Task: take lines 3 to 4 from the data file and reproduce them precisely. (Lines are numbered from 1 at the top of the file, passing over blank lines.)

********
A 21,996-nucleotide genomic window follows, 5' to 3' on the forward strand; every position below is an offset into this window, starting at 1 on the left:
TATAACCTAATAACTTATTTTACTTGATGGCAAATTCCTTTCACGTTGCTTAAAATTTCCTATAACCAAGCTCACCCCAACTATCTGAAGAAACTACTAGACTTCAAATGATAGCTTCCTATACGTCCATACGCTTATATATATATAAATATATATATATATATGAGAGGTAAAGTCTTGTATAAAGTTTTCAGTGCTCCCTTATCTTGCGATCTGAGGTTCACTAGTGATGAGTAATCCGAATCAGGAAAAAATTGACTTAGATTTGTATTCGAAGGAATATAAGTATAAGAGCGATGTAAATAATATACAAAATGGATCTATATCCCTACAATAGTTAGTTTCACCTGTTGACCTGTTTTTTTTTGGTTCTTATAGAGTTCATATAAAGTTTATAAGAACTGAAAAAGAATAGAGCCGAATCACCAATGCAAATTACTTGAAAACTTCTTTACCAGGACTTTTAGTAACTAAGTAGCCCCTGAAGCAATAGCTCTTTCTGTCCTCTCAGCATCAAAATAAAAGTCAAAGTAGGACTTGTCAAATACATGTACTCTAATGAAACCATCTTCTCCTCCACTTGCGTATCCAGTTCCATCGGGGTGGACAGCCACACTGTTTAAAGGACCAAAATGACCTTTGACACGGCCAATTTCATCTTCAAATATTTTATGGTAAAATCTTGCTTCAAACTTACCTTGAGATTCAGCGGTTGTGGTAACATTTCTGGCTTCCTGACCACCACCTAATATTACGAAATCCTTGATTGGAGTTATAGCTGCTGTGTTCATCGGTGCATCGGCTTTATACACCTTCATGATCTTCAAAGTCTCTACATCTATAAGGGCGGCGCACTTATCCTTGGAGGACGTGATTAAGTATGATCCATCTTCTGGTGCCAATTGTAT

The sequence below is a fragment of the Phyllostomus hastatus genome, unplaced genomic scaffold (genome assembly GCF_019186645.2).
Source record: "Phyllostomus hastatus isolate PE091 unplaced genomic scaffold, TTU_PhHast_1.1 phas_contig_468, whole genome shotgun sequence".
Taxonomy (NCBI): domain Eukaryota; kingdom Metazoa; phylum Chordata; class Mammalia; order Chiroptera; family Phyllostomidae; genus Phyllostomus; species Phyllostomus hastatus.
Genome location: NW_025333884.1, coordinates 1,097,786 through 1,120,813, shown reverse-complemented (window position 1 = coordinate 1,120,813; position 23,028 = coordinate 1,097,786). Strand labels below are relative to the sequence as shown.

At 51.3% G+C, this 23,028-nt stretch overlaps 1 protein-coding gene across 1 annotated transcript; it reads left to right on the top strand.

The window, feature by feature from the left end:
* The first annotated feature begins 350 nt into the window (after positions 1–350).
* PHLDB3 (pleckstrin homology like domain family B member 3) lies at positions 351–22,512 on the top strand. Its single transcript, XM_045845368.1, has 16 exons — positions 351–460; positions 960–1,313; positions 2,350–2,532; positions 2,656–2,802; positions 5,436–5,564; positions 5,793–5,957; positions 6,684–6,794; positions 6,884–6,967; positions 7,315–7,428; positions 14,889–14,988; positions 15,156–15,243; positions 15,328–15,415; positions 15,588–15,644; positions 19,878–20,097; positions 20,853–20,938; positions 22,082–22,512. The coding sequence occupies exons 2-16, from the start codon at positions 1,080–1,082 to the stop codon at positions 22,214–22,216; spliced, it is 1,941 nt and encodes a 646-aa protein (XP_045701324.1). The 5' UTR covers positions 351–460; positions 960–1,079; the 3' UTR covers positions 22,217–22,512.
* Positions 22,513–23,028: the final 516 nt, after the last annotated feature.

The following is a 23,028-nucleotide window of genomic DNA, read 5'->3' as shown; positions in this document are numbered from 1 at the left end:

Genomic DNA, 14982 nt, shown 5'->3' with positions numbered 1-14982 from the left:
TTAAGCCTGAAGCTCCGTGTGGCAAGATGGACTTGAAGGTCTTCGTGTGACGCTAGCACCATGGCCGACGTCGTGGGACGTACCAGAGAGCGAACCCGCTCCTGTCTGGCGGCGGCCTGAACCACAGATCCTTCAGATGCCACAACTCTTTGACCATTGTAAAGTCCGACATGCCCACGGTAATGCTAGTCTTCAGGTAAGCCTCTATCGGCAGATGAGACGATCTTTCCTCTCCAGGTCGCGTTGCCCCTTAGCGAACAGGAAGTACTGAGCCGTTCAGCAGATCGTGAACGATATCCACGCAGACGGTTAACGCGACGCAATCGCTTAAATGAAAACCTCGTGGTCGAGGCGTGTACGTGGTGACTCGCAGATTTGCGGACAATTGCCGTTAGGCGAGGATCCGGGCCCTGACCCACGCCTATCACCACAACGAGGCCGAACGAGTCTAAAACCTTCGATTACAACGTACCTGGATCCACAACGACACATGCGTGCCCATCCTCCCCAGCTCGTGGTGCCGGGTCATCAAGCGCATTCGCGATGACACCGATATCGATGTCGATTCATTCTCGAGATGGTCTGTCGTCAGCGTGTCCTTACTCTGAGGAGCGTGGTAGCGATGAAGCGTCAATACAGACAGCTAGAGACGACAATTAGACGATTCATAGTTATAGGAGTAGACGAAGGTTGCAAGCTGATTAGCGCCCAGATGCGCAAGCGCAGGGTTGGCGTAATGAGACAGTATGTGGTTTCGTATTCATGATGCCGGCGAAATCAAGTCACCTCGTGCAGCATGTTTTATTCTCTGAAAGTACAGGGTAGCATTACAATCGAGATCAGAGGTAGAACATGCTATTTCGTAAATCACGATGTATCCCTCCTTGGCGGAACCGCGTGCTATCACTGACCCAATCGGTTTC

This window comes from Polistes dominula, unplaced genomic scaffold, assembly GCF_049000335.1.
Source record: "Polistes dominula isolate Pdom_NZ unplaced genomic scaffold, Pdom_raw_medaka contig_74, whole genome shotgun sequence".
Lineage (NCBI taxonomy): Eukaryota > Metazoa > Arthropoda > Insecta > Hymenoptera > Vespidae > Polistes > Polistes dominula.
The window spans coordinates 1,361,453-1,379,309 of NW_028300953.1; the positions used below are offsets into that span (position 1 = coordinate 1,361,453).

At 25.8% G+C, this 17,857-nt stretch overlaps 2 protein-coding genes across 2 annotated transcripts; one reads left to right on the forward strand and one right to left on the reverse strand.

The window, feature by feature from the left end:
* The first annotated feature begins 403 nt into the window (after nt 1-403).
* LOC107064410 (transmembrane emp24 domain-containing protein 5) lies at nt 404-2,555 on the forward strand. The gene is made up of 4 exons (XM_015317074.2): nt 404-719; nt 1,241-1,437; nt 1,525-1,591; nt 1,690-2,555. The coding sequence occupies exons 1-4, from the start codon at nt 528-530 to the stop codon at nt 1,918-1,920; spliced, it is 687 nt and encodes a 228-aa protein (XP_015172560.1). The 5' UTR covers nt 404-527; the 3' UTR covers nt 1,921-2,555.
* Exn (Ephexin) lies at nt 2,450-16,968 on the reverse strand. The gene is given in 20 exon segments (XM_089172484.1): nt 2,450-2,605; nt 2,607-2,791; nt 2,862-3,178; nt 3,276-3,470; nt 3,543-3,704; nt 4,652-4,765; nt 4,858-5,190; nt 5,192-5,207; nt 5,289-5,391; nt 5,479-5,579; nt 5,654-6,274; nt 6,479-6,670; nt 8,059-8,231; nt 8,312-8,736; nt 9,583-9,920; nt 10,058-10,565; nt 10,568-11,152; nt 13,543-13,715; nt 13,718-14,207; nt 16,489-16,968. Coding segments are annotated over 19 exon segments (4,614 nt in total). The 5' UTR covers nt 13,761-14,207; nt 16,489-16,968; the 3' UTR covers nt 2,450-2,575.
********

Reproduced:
The sequence below is a fragment of the Phyllostomus hastatus genome, unplaced genomic scaffold (genome assembly GCF_019186645.2).
Source record: "Phyllostomus hastatus isolate PE091 unplaced genomic scaffold, TTU_PhHast_1.1 phas_contig_468, whole genome shotgun sequence".